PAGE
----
“Every day is packed and over those 10 days we drive to Bakersfield with numerous little pit stops. It’ll take about as long as the Joad family did. I think in their little jalopy they made even more stops,” he said with a laugh. “It feels like an epic journey … and in those days, especially with a car laden the way it was, it was moving something like 30 miles per hour, and there wasn’t even freeway either.”

“I think we get to experience a little bit of what they did in terms of seeing the country … that none of them had ever seen before and feeling like strangers in their own land. I think we’re gonna be feeling a little bit like fish out of water and I think that’s intentional. I think it’s OK to feel that but also to come, like the Joad family, with humility to those places and then get the people’s stories, get their impression of what the novel has meant to them,” he added.

Beginning Friday, three award-winning artists - playwright Octavio Solis, visual artist Patricia Wakida and filmmaker P.J. Palmer - will join the National Steinbeck Center to retrace the journey that "The Grapes of Wrath's" fictional Joad family took from Sallisaw to Bakersfield, Calif., along Route 66.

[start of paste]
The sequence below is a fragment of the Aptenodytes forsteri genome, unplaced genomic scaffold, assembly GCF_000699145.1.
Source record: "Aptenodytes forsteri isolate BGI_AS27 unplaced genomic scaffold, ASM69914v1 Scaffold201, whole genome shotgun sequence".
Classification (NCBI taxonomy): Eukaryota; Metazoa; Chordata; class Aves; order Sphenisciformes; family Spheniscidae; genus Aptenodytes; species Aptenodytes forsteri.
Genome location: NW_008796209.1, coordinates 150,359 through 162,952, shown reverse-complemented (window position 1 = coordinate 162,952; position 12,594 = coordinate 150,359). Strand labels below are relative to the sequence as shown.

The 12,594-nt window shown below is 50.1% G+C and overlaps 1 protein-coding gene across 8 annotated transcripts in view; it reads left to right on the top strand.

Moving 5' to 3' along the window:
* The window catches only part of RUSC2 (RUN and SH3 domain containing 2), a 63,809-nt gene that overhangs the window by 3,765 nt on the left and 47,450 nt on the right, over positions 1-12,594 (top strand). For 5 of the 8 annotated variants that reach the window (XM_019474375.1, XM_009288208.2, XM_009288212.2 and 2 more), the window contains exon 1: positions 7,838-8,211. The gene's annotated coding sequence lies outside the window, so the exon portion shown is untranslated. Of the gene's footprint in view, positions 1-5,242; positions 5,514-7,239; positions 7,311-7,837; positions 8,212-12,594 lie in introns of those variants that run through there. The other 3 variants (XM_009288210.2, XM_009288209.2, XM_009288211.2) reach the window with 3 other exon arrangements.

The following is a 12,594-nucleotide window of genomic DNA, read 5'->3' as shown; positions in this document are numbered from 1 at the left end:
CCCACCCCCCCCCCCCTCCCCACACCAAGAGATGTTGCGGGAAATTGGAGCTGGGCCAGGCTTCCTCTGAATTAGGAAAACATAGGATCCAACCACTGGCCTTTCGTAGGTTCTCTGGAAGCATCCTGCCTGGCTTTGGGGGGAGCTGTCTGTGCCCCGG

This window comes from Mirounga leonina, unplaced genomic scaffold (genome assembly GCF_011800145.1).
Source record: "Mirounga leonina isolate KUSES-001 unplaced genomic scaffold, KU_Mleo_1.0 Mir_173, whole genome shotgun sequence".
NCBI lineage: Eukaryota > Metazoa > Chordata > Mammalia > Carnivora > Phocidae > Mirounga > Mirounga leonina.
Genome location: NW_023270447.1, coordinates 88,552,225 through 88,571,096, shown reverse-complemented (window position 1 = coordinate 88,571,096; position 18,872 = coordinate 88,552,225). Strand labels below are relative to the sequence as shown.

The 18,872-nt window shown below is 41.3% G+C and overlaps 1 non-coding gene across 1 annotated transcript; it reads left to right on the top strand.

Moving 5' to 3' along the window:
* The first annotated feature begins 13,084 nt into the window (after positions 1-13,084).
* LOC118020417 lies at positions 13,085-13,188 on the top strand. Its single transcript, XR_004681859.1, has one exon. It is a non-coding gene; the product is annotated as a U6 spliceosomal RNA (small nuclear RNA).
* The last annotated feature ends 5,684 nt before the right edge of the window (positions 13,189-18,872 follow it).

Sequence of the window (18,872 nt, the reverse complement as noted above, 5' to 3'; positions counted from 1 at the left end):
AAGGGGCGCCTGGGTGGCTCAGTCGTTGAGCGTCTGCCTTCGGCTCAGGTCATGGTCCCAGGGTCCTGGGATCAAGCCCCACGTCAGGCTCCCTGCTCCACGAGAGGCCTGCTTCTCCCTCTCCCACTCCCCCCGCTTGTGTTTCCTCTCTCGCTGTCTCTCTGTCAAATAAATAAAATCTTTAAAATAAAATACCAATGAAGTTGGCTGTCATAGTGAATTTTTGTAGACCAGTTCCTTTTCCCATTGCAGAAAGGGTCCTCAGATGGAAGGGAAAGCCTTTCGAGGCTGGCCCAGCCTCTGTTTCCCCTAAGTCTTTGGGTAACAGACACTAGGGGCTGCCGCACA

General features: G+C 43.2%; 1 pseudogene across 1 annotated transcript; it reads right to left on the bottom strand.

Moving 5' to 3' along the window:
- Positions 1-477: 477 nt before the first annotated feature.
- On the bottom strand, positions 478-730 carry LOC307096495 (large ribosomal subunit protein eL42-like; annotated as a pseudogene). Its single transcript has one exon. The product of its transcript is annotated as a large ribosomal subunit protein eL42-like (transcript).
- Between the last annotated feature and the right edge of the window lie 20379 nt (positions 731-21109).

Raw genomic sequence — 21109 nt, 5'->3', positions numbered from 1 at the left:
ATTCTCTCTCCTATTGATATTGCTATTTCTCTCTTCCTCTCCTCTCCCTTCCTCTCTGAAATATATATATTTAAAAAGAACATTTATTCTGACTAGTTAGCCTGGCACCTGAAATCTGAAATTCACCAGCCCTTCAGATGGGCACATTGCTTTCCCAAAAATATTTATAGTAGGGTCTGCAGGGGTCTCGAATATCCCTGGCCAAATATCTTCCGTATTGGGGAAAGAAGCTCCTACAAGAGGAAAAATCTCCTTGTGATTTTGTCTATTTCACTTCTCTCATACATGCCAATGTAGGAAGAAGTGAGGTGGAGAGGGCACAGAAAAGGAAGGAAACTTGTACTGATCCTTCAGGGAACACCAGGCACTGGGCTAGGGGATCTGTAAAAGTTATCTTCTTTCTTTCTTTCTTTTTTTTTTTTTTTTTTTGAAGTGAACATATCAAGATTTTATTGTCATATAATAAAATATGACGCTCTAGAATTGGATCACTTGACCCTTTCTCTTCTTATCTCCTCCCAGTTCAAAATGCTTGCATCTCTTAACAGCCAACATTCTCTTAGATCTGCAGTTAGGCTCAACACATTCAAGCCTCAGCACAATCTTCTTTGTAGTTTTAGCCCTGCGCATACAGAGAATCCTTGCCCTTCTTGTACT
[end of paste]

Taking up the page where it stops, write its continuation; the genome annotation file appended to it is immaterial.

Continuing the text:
Beginning Friday, three award-winning artists - playwright Octavio Solis, visual artist Patricia Wakida and filmmaker P.J. Palmer - will join the National Steinbeck Center to retrace the journey that "The Grapes of Wrath's" fictional Joad family took from Sallisaw to Bakersfield, Calif., along Route 66.

Starting in Sallisaw

“How can we live without our lives? How will we know it’s us without our past?”

— John Steinbeck, “The Grapes of Wrath”

The journey will start Friday with a luncheon featuring a 1930s farm menu and photo display at the Stanley Tubbs Memorial Library in Sallisaw, where the fictional Joads lived and worked as tenant farmers at the outset of Steinbeck’s National Book Award winner. The event is free and open to the public, but reservations are required.

Branch manager Bethia Owens said she leads seasonal twice-monthly luncheons focusing on Oklahoma books, and the discussions typically attract retirees who have fascinating stories to share.

“Sallisaw was never a Dust Bowl. Sequoyah County suffered the Depression and they had two floods (in the late 1920s and ‘30s) that wiped out the crops. They had all those kinds of things happening, but it wasn’t a lack of water,” Owens said. “He didn’t get that part right, but how hard people worked to survive and how families worked together, that’s all part of the book. And I think that’s still true for lots of people today.”